An off-duty fireman driving near 168 Long Lane in East Hampton last Thursday afternoon spotted smoke coming from a barn there, went to investigate, and called in an alarm which ultimately involved the East Hampton, Springs, Amagansett, and Sag Harbor Fire Departments.
“We know that something catastrophic with the electrical system occurred,” said Tom Baker, an East Hampton fire marshal, said Tuesday. “It was an underground service to the building. Something happened in the exposed area of cable,” he said, explaining that a three-foot section of exposed conduit disintegrated in the combustion.
The burning barn presented an obstacle to East Hampton Fire Department Chief Tom Bono and those deployed at the scene. Normally firefighters try to surround a burning structure and fight the fire from different sides. But in this case, Mr. Bono said, “It was kind of hard to get to the fire. There were trees on one side and a Quonset hut on the other.”
The company deployed its ladder truck, getting over the top of the burning roof, and blasted water straight down. They brought the water in from both an older electric well nearby, and also ran a hose to the nearest hydrant, 3,000 feet away.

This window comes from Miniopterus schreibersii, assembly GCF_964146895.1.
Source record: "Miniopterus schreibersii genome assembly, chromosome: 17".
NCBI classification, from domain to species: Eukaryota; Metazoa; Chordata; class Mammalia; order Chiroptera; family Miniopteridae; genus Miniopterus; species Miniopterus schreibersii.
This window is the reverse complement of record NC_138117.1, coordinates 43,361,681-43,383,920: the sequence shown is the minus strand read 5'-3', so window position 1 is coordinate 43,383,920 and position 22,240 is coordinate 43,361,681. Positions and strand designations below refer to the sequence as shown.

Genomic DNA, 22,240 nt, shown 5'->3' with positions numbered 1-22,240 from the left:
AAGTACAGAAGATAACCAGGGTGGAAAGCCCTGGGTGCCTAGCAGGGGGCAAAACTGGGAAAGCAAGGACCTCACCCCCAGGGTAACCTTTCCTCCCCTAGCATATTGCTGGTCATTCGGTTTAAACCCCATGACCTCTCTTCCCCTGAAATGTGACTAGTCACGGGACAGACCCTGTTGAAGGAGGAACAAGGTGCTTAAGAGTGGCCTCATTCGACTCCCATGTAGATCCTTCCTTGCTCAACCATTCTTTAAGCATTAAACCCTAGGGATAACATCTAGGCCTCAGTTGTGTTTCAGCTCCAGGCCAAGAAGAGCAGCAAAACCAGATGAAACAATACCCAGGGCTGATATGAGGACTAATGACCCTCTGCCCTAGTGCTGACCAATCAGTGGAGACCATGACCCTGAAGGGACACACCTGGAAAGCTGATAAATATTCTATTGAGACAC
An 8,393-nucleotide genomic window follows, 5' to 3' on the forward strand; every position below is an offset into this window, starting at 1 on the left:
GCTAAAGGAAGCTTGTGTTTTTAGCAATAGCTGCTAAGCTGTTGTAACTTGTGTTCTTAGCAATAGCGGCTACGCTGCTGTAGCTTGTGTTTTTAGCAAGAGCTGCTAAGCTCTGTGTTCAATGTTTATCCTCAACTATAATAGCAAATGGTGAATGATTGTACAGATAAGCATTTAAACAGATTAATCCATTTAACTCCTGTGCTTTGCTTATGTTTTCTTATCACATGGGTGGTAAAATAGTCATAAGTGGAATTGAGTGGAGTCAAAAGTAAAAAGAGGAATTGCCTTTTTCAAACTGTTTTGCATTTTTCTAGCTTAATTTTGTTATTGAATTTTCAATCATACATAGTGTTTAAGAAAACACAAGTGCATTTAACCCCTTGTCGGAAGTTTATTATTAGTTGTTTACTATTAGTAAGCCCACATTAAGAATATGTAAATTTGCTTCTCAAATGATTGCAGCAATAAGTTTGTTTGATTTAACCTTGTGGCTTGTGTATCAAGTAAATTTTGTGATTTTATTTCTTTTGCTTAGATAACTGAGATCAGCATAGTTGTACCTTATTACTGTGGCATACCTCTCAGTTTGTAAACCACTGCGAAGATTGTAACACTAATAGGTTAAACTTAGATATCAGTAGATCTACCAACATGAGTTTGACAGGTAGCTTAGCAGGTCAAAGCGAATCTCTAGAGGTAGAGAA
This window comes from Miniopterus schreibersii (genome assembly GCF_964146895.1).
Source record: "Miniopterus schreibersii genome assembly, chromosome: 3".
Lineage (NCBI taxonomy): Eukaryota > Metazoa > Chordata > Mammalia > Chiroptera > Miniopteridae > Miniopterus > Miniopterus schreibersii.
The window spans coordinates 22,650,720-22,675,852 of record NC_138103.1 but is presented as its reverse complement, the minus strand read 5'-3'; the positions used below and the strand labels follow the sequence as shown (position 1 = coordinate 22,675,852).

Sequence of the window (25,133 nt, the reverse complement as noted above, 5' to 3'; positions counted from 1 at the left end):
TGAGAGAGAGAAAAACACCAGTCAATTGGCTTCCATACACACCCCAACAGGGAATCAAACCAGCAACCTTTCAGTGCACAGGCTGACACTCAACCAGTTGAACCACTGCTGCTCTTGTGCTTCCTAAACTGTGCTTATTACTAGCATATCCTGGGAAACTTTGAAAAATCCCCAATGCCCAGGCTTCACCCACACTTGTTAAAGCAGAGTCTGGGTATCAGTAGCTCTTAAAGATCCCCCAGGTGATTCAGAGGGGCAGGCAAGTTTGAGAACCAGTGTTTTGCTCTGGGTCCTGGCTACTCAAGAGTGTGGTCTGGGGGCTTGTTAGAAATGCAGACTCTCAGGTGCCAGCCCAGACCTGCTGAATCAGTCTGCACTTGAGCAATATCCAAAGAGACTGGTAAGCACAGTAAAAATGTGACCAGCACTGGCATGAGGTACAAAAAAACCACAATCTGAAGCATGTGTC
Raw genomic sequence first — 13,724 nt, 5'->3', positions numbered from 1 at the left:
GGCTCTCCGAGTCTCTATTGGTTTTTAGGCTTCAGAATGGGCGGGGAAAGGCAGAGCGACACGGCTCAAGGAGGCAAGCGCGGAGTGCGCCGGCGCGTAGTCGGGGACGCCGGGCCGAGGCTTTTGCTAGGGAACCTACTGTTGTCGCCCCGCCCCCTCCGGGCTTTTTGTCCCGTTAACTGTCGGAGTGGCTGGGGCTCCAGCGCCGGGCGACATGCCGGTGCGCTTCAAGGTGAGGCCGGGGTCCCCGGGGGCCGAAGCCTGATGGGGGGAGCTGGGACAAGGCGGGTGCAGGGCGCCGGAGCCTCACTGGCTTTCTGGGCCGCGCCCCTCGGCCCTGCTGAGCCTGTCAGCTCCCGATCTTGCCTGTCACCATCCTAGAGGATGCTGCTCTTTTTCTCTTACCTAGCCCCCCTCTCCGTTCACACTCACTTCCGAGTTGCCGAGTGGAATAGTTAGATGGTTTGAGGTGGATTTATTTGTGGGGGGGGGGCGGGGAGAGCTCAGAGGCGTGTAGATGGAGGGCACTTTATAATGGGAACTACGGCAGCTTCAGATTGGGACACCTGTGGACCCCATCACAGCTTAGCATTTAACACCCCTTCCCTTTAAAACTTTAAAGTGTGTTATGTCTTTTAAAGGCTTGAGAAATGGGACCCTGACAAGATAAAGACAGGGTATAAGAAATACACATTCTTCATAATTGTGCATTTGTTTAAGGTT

In the end the roof of the barn was destroyed, as was much of the second floor, which was used by a landscaping company. The first floor was saved, however. It took nearly three hours to put the fire out.
Mr. Baker is still searching for the cause, working with an insurance inspector and consulting with outside agencies. He said that even though much of the first floor was saved, the building may have to be demolished.
Sag Harbor sent down its rapid-intervention-team truck, used to extract firefighters from perilous circumstances, which, fortunately, was not needed. Firefighters from Amagansett were deployed in the fight. The Springs truck was kept in reserve.
A second fire this past week happened in the Clearwater Beach section of Springs, at 180 Waterhole Road, a little before 5 a.m., Sunday morning. Stanley Dalene and his family were awakened by a fire that crept up the side of the house, toward the roof. Mr. Baker, who is a Springs fireman, was on the scene, first with his fire hat on, then as fire marshal.
Mr. Dalene, who used a fire extinguisher on the blaze and then, when the canister was exhausted, a garden hose, may well have saved the house, said Mr. Baker.
In searching for the cause of the fire, Mr. Baker said he had found some remnants of cigars. Mr. Dalene is a cigar smoker, and a smoldering cigar, which can stay lit for a long time, may have blown out of an ashtray on the second-floor deck and fallen to the base of the siding, eventually igniting a flame, Mr. Baker indicated.